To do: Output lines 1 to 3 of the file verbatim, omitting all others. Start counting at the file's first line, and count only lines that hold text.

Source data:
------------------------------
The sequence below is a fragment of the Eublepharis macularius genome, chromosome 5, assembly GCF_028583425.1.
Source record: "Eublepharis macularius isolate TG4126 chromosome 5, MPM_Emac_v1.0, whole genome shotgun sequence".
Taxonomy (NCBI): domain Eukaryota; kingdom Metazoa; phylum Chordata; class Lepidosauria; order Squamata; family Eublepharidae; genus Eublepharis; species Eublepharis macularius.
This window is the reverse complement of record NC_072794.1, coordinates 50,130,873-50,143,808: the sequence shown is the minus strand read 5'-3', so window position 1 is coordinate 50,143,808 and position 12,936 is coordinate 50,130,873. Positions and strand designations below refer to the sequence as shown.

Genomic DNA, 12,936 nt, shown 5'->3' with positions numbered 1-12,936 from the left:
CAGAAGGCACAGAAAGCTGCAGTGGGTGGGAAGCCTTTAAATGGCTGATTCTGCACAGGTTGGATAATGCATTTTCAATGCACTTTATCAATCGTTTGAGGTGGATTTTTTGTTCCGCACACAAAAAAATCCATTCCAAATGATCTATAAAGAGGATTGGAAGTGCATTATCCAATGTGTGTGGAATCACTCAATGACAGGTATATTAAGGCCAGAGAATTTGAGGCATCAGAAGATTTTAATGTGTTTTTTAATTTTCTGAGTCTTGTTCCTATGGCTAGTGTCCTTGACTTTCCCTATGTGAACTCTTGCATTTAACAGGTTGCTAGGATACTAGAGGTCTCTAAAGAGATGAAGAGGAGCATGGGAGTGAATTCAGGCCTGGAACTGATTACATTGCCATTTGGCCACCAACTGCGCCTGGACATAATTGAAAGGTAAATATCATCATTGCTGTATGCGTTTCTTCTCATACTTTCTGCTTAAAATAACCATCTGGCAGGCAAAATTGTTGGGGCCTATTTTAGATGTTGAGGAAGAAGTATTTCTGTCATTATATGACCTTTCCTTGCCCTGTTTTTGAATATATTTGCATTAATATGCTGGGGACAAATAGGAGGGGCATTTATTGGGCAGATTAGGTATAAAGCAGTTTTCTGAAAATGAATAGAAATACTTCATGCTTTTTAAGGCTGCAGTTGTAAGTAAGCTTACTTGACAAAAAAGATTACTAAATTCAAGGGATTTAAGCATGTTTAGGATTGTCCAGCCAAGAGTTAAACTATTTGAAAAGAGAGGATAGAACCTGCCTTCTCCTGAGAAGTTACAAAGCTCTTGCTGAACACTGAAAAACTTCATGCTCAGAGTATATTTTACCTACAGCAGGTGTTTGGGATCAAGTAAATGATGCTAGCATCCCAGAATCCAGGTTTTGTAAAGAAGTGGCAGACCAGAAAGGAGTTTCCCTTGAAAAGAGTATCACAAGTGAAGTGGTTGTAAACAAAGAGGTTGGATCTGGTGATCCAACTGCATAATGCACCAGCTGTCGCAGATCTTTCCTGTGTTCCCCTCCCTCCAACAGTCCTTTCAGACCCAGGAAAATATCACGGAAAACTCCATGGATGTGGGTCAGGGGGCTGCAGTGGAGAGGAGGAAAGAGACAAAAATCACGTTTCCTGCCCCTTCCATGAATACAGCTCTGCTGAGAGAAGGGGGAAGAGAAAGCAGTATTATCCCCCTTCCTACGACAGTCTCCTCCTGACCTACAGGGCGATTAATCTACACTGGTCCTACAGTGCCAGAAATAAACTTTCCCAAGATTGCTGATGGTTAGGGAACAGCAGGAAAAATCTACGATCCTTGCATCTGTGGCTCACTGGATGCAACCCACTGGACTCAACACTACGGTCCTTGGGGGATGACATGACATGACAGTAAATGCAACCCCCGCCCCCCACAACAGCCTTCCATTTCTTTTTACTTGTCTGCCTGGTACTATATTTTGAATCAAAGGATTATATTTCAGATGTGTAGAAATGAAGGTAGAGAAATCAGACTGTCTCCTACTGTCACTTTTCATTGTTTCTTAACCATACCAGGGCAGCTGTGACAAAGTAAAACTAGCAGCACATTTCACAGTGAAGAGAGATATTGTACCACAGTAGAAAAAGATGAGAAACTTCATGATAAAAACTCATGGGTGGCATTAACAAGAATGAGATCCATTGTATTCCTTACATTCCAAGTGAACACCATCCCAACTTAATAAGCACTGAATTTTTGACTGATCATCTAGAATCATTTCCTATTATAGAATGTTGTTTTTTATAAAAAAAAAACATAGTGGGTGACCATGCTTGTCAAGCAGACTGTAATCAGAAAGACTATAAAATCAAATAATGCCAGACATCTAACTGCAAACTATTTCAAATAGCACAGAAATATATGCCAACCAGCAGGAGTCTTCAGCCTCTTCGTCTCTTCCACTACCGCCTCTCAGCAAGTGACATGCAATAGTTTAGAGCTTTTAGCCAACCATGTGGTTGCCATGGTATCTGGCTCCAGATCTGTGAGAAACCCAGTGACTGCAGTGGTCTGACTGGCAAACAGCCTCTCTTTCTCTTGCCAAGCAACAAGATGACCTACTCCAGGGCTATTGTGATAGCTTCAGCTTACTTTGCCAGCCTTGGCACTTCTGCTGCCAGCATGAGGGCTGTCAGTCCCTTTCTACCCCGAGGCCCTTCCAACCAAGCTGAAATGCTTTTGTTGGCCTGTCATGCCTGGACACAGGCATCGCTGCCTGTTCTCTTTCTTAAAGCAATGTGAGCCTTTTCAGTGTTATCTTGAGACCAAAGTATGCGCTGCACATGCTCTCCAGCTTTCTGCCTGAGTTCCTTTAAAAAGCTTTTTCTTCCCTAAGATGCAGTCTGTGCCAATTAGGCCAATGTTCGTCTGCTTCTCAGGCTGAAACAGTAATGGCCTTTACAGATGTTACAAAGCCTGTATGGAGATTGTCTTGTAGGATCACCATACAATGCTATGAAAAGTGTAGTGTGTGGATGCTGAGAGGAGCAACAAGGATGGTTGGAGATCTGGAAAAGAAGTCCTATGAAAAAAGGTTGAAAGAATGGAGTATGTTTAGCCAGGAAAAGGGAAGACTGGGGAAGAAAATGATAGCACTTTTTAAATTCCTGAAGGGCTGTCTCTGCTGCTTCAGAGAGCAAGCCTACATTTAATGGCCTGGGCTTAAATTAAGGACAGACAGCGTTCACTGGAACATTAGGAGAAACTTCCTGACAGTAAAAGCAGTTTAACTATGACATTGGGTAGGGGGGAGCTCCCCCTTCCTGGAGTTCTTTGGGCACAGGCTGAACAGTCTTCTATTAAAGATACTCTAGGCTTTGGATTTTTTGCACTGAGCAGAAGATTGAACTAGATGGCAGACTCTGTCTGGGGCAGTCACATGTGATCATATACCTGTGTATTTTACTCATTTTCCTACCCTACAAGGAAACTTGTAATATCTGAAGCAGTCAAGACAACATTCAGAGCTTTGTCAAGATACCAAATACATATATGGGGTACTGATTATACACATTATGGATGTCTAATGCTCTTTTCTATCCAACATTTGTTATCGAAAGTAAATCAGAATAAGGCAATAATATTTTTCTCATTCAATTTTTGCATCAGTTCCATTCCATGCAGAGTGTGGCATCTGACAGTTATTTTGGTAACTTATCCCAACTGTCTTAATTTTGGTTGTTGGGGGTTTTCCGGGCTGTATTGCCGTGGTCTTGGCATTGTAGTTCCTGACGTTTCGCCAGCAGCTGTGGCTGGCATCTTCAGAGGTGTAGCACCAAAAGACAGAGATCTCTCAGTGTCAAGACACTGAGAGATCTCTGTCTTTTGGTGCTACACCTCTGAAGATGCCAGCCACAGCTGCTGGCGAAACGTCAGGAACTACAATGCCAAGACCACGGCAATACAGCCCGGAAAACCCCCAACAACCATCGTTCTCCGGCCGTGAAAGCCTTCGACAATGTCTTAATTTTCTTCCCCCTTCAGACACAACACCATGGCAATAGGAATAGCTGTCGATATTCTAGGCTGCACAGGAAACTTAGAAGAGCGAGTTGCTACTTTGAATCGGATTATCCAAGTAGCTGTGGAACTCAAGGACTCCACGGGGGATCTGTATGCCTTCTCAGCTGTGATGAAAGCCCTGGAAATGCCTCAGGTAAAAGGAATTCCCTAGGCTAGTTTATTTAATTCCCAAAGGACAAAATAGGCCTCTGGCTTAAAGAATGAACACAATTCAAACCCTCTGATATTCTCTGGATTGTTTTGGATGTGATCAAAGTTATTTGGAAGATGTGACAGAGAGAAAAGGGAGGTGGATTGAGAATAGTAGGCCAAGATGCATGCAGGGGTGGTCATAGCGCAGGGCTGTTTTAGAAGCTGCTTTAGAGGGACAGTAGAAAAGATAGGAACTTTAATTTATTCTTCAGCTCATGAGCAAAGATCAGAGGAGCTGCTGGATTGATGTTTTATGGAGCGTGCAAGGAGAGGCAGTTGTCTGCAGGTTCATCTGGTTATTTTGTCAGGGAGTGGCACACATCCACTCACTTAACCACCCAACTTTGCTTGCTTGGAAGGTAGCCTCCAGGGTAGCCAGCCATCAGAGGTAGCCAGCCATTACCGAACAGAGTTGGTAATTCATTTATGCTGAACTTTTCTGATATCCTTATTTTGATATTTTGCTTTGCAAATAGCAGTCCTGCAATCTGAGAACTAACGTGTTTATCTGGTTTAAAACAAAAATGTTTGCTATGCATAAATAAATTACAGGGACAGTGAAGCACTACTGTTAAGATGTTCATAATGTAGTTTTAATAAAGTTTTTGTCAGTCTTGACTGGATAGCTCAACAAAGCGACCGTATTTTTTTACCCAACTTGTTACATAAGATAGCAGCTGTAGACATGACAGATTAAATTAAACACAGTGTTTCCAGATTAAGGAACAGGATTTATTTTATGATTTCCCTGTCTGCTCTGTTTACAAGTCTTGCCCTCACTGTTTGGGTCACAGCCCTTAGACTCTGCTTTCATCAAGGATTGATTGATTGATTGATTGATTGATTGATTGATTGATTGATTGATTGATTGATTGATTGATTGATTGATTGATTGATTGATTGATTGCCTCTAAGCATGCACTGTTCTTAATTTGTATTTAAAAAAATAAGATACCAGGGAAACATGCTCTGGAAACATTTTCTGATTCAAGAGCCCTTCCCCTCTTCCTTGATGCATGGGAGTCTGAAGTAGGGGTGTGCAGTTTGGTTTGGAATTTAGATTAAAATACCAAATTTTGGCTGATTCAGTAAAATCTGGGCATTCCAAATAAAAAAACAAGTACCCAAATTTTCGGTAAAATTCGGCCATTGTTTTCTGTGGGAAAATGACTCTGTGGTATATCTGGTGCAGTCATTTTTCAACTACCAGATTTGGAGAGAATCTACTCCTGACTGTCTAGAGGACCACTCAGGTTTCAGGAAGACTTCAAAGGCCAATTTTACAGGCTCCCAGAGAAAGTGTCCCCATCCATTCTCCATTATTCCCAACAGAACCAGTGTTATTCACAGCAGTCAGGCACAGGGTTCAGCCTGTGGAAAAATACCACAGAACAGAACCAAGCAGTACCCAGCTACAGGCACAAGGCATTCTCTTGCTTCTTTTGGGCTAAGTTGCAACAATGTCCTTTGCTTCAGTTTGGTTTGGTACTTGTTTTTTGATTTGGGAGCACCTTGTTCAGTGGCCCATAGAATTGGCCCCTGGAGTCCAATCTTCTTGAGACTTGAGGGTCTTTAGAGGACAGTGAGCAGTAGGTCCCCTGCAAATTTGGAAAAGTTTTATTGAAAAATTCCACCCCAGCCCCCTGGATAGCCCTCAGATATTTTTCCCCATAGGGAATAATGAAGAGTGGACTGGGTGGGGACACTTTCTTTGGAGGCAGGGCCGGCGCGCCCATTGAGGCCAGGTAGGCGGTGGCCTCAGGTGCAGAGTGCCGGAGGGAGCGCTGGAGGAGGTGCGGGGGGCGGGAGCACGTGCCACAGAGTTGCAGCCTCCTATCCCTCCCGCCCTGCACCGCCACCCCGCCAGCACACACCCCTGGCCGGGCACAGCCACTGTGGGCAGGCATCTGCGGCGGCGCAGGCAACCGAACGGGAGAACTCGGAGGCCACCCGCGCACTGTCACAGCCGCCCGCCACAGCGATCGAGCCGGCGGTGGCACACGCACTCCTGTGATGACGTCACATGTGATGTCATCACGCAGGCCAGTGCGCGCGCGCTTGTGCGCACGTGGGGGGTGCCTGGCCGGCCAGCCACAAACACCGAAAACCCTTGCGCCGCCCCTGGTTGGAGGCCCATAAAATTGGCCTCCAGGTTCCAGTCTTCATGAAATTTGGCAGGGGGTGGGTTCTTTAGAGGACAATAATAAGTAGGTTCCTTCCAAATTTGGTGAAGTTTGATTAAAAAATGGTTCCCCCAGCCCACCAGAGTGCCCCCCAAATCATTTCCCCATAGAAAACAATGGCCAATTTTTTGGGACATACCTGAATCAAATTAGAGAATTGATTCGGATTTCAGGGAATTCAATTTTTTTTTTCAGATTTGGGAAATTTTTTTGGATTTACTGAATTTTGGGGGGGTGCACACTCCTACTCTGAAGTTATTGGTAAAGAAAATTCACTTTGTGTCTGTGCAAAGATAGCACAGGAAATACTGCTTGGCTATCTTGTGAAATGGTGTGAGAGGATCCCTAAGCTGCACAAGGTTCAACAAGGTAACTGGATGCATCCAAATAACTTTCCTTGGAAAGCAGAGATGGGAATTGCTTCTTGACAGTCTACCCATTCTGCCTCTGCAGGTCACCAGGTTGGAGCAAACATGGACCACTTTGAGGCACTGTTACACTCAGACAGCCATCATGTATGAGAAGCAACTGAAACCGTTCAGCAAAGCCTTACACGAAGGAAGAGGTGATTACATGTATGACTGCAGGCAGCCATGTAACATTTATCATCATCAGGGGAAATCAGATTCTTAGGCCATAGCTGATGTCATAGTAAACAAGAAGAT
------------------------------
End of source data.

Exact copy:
The sequence below is a fragment of the Eublepharis macularius genome, chromosome 5, assembly GCF_028583425.1.
Source record: "Eublepharis macularius isolate TG4126 chromosome 5, MPM_Emac_v1.0, whole genome shotgun sequence".
Taxonomy (NCBI): domain Eukaryota; kingdom Metazoa; phylum Chordata; class Lepidosauria; order Squamata; family Eublepharidae; genus Eublepharis; species Eublepharis macularius.